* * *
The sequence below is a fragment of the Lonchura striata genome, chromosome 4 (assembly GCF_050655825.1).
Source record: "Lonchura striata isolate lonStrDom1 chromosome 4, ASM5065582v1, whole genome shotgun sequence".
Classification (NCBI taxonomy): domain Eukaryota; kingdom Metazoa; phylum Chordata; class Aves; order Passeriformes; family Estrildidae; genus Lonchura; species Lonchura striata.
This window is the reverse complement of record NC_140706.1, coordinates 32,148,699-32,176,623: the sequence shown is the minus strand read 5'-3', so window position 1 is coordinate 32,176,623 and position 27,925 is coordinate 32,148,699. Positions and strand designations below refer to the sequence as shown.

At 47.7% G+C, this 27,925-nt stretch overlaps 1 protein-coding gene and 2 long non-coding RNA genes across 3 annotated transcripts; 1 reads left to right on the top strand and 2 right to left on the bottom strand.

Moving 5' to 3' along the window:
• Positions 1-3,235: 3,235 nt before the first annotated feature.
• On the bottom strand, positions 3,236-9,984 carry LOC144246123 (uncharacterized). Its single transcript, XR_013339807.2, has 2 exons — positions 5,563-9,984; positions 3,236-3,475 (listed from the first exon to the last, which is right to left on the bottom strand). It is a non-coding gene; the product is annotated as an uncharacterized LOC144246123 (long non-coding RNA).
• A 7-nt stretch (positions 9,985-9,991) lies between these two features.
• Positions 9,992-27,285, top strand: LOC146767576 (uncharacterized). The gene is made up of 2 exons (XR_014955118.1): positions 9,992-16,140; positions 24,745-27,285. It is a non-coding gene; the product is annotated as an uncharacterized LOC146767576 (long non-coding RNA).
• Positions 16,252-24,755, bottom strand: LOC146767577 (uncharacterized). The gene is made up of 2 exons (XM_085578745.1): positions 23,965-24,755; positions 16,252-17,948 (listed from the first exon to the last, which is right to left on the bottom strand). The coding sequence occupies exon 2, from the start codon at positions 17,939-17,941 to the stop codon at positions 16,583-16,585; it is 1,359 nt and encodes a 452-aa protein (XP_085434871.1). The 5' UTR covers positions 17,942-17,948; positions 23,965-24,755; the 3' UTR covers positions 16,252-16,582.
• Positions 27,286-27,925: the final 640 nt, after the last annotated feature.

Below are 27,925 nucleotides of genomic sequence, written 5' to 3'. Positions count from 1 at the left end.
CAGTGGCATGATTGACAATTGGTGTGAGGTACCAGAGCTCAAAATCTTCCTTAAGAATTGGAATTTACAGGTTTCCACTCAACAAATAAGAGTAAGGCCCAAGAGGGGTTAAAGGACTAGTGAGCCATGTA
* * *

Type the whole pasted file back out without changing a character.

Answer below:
The sequence below is a fragment of the Lonchura striata genome, chromosome 4 (assembly GCF_050655825.1).
Source record: "Lonchura striata isolate lonStrDom1 chromosome 4, ASM5065582v1, whole genome shotgun sequence".
Classification (NCBI taxonomy): domain Eukaryota; kingdom Metazoa; phylum Chordata; class Aves; order Passeriformes; family Estrildidae; genus Lonchura; species Lonchura striata.
This window is the reverse complement of record NC_140706.1, coordinates 32,148,699-32,176,623: the sequence shown is the minus strand read 5'-3', so window position 1 is coordinate 32,176,623 and position 27,925 is coordinate 32,148,699. Positions and strand designations below refer to the sequence as shown.

At 47.7% G+C, this 27,925-nt stretch overlaps 1 protein-coding gene and 2 long non-coding RNA genes across 3 annotated transcripts; 1 reads left to right on the top strand and 2 right to left on the bottom strand.

Moving 5' to 3' along the window:
• Positions 1-3,235: 3,235 nt before the first annotated feature.
• On the bottom strand, positions 3,236-9,984 carry LOC144246123 (uncharacterized). Its single transcript, XR_013339807.2, has 2 exons — positions 5,563-9,984; positions 3,236-3,475 (listed from the first exon to the last, which is right to left on the bottom strand). It is a non-coding gene; the product is annotated as an uncharacterized LOC144246123 (long non-coding RNA).
• A 7-nt stretch (positions 9,985-9,991) lies between these two features.
• Positions 9,992-27,285, top strand: LOC146767576 (uncharacterized). The gene is made up of 2 exons (XR_014955118.1): positions 9,992-16,140; positions 24,745-27,285. It is a non-coding gene; the product is annotated as an uncharacterized LOC146767576 (long non-coding RNA).
• Positions 16,252-24,755, bottom strand: LOC146767577 (uncharacterized). The gene is made up of 2 exons (XM_085578745.1): positions 23,965-24,755; positions 16,252-17,948 (listed from the first exon to the last, which is right to left on the bottom strand). The coding sequence occupies exon 2, from the start codon at positions 17,939-17,941 to the stop codon at positions 16,583-16,585; it is 1,359 nt and encodes a 452-aa protein (XP_085434871.1). The 5' UTR covers positions 17,942-17,948; positions 23,965-24,755; the 3' UTR covers positions 16,252-16,582.
• Positions 27,286-27,925: the final 640 nt, after the last annotated feature.

Below are 27,925 nucleotides of genomic sequence, written 5' to 3'. Positions count from 1 at the left end.
CAGTGGCATGATTGACAATTGGTGTGAGGTACCAGAGCTCAAAATCTTCCTTAAGAATTGGAATTTACAGGTTTCCACTCAACAAATAAGAGTAAGGCCCAAGAGGGGTTAAAGGACTAGTGAGCCATGTA